Chan Lee Ting Cecilia by yurtgc548


									                  Safeguarding our Heritage: A Clean Victoria Harbour

                 Victoria Harbour is the life source of Hong Kong. As we all know, Victoria
Harbour acts as an important transit-hub for the shipping industry of Hong Kong since
hundreds of years ago. Its unbreakable relationship with Hong Kong is very close and cannot
be described in just a few words.
                 With the existence of Victoria Harbour, Hong Kong which was a small fishing
village became an entreport due to the deepness and the large size of Victoria Harbour,
making ships easy to travel. Navy ships of the United States and other nations pass by Hong
Kong by going through the Victoria Harbour thus, Hong Kong can provide a good vacation
destination for soldiers and sailors as it provides ration, food and fresh water for these people.
Moreover, Victoria Harbour is situated in an ideal location where east meets west for ships to
go in and out freely. World shipping routes pass nearby Hong Kong which makes Victoria
Harbour important for the trading industry in Hong Kong. Later on, Hong Kong became an
industrial centre due to the rapid growth of the trading industry and now, with the
advancement of information technology, Hong Kong has become an international financial
centre. Without this harbour, Hong Kong’s political and economical development would not
have grown so fast in only about a hundred years and would not be as prosperous as it is now
because Hong Kong’s past and future all lies in the Victoria Harbour.
                 With the improvement of the living standard of Hong Kong people and the
constantly increasing population, the government has been forced to reclaim a lot of land for
more residential and commercial purposes. With the increasing rate of reclamation, the size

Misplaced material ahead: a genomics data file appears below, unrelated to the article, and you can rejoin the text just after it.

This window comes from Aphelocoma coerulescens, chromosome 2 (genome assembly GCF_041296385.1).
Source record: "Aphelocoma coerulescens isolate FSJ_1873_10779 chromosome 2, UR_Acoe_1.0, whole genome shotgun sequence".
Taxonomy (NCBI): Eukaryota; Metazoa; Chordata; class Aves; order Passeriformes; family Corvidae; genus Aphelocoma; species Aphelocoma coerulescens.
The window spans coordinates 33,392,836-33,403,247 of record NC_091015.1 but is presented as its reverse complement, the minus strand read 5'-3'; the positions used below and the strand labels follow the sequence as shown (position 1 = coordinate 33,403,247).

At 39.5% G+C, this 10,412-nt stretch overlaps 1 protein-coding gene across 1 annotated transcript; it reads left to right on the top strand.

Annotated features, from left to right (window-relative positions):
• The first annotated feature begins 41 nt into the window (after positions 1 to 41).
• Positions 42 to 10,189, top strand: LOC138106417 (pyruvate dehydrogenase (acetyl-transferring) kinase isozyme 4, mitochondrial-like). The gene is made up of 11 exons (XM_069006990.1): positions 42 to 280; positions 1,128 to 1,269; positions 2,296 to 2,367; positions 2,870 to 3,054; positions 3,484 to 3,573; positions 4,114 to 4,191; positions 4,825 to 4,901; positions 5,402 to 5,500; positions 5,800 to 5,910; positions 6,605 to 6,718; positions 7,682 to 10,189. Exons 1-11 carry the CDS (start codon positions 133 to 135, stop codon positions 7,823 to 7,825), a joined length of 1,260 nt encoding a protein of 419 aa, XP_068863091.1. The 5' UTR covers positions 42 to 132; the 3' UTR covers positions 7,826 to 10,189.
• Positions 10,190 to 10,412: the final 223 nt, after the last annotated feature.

of Victoria Harbour is decreasing greatly. It is not as wide or deep as it was before and is no
longer a fragrant harbour like it once was. It is believed that sooner or later, every part of our
precious Victoria Harbour would be reclaimed.
                 Although the government finds it necessary to reclaim land, some people are
strictly against this idea. Victoria Harbour has been so important and vital to Hong Kong
over the past years, it is not surprising that some people would object the reclamation of
Victoria Harbour. These people have the same goal as we do in protecting our harbour.
However, there are still people who agree with such development. These people do not
believe that Hong Kong should dwell in the past and waste its resources to protect its
heritage. Instead, they think that Hong Kong should develop as much land as possible to
build up commercial and financial areas in order to prosper. Yet, as we look into it, we can
still find people who do not bother to concern themselves with this issue. These people do
not seem to care about Hong Kong’s heritage and future.
                Besides reclamation, the Victoria Harbour is becoming more and more
polluted because of ignorant people who litter. This leads to a terrible smell and the rubbish
makes the ships difficult to travel through the harbour. Tourists would be disgusted by all the